Julius Baer: Shanghai still costliest city for luxury wine in Asia, Hong Kong most competitive

China to be the world's second-largest wine market by 2020

Julius Baer has released its inaugural Wealth Report: Asia feature on luxury wine, one of the key components of the Julius Baer Lifestyle Index. This year's report compares the prices of a bottle of Château Lafite Rothschild 2000 across five Asian cities that are key wine markets in the region. Shanghai remains the costliest city to get a tipple, whereas Hong Kong is the most competitive. The report also examines the increasing sophistication of Chinese wine consumers and explores fine wines as an alternative investment.

Consistent with previous years' findings, Shanghai remains the costliest city at USD 4,142 for a bottle of Château Lafite Rothschild 2000, whereas Hong Kong is the most price competitive at USD 1,677. Shanghai's premium over other Asian cities is largely due to the burgeoning Chinese wine-drinking market, which is expected to grow by 25% this year. By 2020, China is set to become the world's second-largest wine market, reaching 80 million wine consumers (FT.com).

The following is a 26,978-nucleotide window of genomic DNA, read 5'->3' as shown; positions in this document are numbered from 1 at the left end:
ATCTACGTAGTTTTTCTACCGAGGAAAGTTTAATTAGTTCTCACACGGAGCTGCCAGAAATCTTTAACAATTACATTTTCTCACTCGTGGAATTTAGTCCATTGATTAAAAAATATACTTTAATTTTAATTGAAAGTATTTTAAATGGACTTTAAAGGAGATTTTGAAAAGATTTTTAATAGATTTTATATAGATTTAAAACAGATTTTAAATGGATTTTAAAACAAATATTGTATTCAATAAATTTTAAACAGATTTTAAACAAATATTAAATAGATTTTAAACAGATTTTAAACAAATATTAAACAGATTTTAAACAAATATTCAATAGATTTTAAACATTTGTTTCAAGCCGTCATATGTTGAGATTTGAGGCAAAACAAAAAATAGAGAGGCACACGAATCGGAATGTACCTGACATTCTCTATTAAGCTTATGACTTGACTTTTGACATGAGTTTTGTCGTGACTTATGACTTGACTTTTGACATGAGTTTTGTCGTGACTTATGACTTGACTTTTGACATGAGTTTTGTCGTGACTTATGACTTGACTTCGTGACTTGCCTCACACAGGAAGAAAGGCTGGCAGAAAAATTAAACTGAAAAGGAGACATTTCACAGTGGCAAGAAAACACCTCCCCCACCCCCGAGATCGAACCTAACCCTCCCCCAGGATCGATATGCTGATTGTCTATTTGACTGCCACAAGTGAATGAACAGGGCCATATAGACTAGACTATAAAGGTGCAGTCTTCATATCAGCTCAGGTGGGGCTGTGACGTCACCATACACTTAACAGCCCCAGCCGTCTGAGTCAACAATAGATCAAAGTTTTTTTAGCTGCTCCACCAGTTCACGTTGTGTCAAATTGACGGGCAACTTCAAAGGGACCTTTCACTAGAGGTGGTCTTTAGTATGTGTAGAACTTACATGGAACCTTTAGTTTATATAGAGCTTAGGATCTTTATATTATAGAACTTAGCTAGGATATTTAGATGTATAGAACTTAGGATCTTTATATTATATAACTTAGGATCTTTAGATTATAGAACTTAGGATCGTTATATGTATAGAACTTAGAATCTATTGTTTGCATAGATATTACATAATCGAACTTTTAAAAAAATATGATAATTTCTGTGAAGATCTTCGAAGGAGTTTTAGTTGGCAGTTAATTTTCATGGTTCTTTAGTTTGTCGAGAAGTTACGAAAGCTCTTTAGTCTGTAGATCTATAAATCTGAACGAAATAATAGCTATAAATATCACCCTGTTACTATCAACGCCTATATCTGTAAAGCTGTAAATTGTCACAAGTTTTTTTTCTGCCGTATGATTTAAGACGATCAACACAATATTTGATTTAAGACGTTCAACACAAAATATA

Rajesh Manwani, head of markets & advisory solutions Asia at Julius Baer, said: "Apart from higher taxes in China, luxury wine prices in the mainland are driven by continued strength in Chinese demand, amid rising disposable incomes, aspirational consumption, and increasing westernisation. Luxury wines such as the Château Lafite Rothschild continue to be highly sought after in China because of their quality and their perception as a status symbol."

The report also follows Moët Hennessy's journey into the Himalayan foothills in Yunnan and into the glasses of Chinese consumers. Chinese thirst for luxury wines and the country's conducive terroir have attracted the interest of major international wine producers. "In China, you can do excellent wines that are comparable to those in Bordeaux, Napa vineyards, and Australia," said Christophe Bourrie, managing director of Prestige Brands at Moët Hennessy. Ao Yun, a cabernet sauvignon by Moët Hennessy, retails for more than USD 300 a bottle.

The report also appraises the value of fine wines as an alternative investment. Over a 12-year period, fine wines outperformed global equities and gold, returning 250% according to the Liv-ex 100 Fine Wine Investables Index. Over the same period, fine wines are also less volatile compared with commodities or gold. Investors can also toast an annualised 7.5% return on investment over the past 16 years.